A: What I say is this: this technology wouldn't exist without the work of the artists already there. I don't care if they use dead artists to train the software. What hurts me is that writers, artists, musicians, filmmakers who are alive, trying to make a living, are using their work as training. This is intellectual labor and wholesale theft of IP on a scale never seen before. And it's really no different than if we were living in a country where somebody comes along and says, “Well, from now on, all the hard work done by the construction industry, it's going to disappear. We now have these machines, and we've trained them by studying the actions of human construction workers without their knowledge or consent.” Will people take it lying down?

What should at least be the equivalent of a Bill of Rights, governing the release of AI content into the wild. Any image or piece of music or writing produced with the help of AI software should be clearly marked. The onus of proving something fake should not be put on the common man. And anyone whose art, or writing, or music was used to train so-called generative AI, should compensate those companies. Duration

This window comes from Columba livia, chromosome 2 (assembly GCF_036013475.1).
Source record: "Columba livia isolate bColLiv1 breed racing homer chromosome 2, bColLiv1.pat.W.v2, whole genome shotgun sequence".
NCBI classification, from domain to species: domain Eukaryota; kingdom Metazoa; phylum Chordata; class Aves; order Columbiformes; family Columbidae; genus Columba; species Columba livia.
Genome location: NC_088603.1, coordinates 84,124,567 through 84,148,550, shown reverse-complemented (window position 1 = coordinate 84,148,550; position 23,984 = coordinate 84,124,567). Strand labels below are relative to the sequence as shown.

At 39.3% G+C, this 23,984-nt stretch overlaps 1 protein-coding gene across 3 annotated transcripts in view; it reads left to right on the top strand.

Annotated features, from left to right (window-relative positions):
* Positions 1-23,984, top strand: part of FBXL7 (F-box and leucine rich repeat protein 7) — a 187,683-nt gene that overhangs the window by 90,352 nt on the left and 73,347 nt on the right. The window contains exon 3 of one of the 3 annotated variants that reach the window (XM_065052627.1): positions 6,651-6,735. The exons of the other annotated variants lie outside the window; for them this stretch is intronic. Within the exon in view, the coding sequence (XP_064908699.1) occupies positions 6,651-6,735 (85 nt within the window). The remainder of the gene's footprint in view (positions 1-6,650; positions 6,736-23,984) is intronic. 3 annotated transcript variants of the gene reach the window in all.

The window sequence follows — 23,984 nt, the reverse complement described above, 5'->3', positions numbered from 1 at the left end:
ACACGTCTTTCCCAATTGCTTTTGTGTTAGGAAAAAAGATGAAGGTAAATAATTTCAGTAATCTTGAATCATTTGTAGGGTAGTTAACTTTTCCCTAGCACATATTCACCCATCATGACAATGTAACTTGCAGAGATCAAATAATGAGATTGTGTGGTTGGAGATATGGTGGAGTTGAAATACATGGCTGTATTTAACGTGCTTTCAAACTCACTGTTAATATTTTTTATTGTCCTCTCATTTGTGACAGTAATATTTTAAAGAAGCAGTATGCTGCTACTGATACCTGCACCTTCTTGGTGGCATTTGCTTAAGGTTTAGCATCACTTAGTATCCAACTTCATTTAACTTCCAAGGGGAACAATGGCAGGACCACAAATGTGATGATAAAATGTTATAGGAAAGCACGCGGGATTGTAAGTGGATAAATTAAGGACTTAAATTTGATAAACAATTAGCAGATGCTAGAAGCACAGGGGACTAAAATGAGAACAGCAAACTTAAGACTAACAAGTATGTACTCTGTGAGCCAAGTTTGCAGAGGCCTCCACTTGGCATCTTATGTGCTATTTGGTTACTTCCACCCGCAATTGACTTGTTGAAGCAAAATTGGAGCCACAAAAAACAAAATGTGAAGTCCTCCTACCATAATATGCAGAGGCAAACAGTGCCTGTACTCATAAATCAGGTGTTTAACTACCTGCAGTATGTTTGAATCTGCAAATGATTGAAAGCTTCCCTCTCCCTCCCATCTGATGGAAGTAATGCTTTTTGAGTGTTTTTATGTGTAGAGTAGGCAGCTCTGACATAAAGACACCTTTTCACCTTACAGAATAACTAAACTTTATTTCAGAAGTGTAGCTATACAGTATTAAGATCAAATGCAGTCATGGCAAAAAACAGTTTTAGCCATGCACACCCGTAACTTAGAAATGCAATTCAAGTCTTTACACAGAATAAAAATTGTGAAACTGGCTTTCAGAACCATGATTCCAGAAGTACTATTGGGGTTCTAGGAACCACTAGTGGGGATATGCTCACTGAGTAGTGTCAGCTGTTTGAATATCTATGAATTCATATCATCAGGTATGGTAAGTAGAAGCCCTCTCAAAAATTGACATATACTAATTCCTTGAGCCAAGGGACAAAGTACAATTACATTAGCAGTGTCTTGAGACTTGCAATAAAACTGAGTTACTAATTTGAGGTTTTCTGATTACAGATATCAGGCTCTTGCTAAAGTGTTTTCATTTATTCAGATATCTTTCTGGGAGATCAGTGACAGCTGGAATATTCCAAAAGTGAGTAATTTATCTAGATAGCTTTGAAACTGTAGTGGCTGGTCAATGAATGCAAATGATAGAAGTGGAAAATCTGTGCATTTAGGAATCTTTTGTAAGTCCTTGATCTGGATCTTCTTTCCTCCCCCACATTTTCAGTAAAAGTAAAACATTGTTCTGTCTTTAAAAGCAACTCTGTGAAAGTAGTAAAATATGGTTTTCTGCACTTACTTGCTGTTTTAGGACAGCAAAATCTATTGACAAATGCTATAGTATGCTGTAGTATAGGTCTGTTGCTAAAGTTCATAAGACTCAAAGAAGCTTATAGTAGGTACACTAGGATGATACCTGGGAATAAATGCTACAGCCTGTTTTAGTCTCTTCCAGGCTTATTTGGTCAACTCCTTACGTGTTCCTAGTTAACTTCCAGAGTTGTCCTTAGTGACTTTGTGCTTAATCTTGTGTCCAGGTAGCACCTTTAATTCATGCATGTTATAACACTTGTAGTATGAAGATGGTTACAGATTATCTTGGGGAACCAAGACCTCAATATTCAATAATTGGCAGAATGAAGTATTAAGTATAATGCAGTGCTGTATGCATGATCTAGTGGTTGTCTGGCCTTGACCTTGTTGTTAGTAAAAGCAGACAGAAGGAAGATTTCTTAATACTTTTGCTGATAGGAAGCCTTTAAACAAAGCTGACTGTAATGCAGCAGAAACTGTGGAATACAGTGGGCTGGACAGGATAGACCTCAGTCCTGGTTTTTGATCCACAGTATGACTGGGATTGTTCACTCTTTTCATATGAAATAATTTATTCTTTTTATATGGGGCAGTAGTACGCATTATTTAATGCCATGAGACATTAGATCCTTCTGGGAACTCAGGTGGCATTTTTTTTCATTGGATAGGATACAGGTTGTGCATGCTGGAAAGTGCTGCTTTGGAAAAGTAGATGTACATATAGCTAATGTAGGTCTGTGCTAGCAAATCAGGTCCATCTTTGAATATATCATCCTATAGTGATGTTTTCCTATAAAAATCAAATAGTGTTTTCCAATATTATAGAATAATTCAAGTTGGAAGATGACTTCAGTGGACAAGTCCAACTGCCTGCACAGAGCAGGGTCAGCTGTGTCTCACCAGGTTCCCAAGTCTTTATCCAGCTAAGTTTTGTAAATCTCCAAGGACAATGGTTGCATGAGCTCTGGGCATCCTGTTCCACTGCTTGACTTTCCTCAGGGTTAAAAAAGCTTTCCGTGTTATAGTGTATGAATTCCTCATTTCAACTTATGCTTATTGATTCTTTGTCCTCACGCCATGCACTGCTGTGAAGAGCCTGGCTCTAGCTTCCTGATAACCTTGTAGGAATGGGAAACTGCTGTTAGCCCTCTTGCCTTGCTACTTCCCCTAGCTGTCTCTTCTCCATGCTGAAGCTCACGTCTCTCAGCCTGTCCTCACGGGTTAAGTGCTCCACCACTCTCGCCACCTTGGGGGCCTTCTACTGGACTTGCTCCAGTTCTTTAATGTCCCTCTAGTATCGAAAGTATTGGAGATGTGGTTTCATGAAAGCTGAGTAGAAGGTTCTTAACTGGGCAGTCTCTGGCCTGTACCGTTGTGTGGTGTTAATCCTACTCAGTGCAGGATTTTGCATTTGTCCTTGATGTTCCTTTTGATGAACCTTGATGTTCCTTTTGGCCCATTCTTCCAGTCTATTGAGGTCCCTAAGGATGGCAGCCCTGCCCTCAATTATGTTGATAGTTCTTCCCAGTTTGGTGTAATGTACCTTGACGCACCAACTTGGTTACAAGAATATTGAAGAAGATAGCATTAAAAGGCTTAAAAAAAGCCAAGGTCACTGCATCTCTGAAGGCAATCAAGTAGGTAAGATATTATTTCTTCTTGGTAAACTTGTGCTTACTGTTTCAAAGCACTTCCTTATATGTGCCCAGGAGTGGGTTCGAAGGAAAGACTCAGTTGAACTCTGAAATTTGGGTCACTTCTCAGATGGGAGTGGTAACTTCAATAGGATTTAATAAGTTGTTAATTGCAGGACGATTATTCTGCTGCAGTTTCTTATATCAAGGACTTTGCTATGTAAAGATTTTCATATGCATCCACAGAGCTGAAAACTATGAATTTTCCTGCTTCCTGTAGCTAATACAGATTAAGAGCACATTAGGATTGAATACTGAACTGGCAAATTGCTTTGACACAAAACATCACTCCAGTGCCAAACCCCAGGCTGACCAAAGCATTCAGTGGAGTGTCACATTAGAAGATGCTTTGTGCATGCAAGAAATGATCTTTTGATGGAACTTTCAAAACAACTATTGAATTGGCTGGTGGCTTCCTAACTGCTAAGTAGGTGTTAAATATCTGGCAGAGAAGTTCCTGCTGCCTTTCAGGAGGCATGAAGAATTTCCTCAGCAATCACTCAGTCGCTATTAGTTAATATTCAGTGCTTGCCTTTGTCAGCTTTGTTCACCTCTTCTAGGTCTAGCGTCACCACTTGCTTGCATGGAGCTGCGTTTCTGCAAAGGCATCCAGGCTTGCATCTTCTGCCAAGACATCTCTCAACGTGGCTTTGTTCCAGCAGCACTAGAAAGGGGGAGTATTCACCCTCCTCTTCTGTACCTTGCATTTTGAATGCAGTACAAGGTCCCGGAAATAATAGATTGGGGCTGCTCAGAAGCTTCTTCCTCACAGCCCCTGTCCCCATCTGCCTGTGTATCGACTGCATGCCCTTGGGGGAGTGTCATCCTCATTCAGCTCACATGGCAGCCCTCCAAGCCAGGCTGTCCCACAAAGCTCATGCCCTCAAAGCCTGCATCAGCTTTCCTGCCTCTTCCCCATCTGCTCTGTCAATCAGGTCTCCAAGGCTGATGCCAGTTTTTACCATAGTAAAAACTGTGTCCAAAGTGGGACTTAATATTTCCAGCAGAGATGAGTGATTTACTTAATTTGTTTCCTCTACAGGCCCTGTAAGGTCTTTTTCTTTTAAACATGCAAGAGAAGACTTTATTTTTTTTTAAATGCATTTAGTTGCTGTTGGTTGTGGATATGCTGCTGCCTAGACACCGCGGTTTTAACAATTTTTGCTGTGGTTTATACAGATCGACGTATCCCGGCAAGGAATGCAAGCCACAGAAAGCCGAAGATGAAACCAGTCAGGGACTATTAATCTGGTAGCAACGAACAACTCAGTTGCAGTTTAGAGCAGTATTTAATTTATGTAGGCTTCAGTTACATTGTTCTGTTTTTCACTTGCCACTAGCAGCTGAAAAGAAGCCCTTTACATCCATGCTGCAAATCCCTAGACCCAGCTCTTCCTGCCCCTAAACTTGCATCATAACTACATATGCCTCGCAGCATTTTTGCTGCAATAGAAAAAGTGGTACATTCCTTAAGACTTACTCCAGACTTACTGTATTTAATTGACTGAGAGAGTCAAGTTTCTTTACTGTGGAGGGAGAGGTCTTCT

Q: One thing I take to heart with Apple's “Crush” commercial? It's a reminder of the failure of any creative human endeavor, even if it's an ad selling an anti-human view of technology.

A: I saw something on Twitter – I refuse to call it anything else – that I think about a lot. Someone said: “I didn't believe in the concept of a human soul until I saw AI-generated artwork.” I believe in such a thing as a soul. It comes in art, in music, in film. And when a machine makes it? You can tell. If you care, you can tell the difference. This is a big deal, though. I think a lot of people have decided not to care. And these are the people I fear the most.

Michael Phillips is the Tribune critic.